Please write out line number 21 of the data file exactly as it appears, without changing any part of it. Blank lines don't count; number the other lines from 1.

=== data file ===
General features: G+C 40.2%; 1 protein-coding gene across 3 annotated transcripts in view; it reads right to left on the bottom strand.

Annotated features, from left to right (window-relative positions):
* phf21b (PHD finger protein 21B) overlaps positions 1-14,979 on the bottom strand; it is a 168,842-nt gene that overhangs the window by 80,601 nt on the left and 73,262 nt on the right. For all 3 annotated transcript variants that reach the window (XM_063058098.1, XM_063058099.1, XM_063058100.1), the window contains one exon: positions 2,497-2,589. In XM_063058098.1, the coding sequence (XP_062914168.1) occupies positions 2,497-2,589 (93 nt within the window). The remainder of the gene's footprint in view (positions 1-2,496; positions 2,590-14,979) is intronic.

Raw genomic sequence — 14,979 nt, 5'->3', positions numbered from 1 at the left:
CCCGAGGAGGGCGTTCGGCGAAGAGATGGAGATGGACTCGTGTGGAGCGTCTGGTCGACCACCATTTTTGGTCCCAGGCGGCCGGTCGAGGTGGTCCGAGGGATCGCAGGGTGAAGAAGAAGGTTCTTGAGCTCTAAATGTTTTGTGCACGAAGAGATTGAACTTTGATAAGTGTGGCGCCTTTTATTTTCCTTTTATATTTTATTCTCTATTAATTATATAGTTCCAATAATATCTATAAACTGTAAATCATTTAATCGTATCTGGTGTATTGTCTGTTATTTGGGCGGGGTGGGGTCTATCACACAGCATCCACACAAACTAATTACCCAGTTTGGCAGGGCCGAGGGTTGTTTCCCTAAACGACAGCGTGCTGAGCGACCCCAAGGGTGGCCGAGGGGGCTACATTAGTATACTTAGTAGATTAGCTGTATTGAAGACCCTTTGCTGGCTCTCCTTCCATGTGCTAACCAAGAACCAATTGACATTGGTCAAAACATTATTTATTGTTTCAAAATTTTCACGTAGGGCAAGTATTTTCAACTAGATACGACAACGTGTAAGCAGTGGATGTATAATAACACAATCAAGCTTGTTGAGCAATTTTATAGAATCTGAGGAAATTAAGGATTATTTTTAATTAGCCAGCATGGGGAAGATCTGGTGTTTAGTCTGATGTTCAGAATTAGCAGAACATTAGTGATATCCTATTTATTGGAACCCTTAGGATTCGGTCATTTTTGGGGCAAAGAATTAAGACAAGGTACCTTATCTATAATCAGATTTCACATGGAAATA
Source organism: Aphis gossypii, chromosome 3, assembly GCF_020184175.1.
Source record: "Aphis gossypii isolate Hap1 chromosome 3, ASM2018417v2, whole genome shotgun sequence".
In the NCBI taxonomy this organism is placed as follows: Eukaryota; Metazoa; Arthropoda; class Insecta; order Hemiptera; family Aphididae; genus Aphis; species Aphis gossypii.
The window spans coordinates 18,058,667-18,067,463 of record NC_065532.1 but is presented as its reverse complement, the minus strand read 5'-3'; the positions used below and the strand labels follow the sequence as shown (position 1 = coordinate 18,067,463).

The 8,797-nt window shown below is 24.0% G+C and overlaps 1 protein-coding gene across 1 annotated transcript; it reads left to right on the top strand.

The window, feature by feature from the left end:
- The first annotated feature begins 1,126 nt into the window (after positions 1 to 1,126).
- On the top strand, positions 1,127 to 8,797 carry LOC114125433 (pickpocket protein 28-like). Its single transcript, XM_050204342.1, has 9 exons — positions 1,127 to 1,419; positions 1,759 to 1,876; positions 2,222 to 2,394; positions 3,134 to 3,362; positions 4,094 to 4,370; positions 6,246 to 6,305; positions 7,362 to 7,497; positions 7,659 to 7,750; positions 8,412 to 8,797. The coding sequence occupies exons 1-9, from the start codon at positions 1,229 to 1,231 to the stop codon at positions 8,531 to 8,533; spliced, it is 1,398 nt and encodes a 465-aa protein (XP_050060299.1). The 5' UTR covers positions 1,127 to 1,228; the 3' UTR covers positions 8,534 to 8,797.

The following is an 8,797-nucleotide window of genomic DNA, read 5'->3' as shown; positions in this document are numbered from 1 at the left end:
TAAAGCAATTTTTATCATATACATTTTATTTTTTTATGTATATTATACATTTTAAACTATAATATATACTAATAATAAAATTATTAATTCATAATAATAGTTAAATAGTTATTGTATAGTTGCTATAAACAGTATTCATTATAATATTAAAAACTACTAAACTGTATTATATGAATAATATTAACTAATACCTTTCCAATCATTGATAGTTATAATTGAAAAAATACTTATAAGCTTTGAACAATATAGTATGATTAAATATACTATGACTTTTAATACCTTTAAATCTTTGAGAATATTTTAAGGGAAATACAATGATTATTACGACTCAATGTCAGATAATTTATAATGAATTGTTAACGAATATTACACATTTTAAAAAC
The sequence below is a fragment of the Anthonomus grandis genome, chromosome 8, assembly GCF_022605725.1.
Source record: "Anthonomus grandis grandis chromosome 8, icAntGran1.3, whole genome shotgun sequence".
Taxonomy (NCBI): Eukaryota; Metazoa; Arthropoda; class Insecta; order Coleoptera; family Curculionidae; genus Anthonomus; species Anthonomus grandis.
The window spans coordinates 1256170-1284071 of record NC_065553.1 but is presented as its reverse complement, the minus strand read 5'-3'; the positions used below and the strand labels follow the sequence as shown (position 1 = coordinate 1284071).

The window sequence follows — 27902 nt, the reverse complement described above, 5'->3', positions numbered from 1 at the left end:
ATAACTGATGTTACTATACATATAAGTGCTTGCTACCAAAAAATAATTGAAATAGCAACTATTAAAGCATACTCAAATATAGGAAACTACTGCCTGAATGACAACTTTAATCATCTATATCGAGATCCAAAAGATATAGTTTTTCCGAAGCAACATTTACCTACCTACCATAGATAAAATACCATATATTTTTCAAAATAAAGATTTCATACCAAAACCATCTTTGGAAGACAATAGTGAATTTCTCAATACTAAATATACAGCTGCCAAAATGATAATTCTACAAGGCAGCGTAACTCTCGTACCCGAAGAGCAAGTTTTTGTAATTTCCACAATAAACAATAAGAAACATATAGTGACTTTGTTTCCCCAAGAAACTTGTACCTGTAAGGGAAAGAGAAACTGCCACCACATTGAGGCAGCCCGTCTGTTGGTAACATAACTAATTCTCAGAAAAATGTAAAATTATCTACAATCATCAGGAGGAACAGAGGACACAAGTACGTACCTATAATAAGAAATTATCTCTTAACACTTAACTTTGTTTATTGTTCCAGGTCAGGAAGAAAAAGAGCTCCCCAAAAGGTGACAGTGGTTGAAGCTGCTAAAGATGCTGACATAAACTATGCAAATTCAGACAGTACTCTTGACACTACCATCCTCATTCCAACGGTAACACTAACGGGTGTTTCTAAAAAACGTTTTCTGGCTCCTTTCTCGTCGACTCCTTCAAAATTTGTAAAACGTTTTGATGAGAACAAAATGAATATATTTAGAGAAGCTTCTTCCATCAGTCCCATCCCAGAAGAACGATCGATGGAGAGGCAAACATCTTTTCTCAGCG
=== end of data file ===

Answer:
ATAACTGATGTTACTATACATATAAGTGCTTGCTACCAAAAAATAATTGAAATAGCAACTATTAAAGCATACTCAAATATAGGAAACTACTGCCTGAATGACAACTTTAATCATCTATATCGAGATCCAAAAGATATAGTTTTTCCGAAGCAACATTTACCTACCTACCATAGATAAAATACCATATATTTTTCAAAATAAAGATTTCATACCAAAACCATCTTTGGAAGACAATAGTGAATTTCTCAATACTAAATATACAGCTGCCAAAATGATAATTCTACAAGGCAGCGTAACTCTCGTACCCGAAGAGCAAGTTTTTGTAATTTCCACAATAAACAATAAGAAACATATAGTGACTTTGTTTCCCCAAGAAACTTGTACCTGTAAGGGAAAGAGAAACTGCCACCACATTGAGGCAGCCCGTCTGTTGGTAACATAACTAATTCTCAGAAAAATGTAAAATTATCTACAATCATCAGGAGGAACAGAGGACACAAGTACGTACCTATAATAAGAAATTATCTCTTAACACTTAACTTTGTTTATTGTTCCAGGTCAGGAAGAAAAAGAGCTCCCCAAAAGGTGACAGTGGTTGAAGCTGCTAAAGATGCTGACATAAACTATGCAAATTCAGACAGTACTCTTGACACTACCATCCTCATTCCAACGGTAACACTAACGGGTGTTTCTAAAAAACGTTTTCTGGCTCCTTTCTCGTCGACTCCTTCAAAATTTGTAAAACGTTTTGATGAGAACAAAATGAATATATTTAGAGAAGCTTCTTCCATCAGTCCCATCCCAGAAGAACGATCGATGGAGAGGCAAACATCTTTTCTCAGCG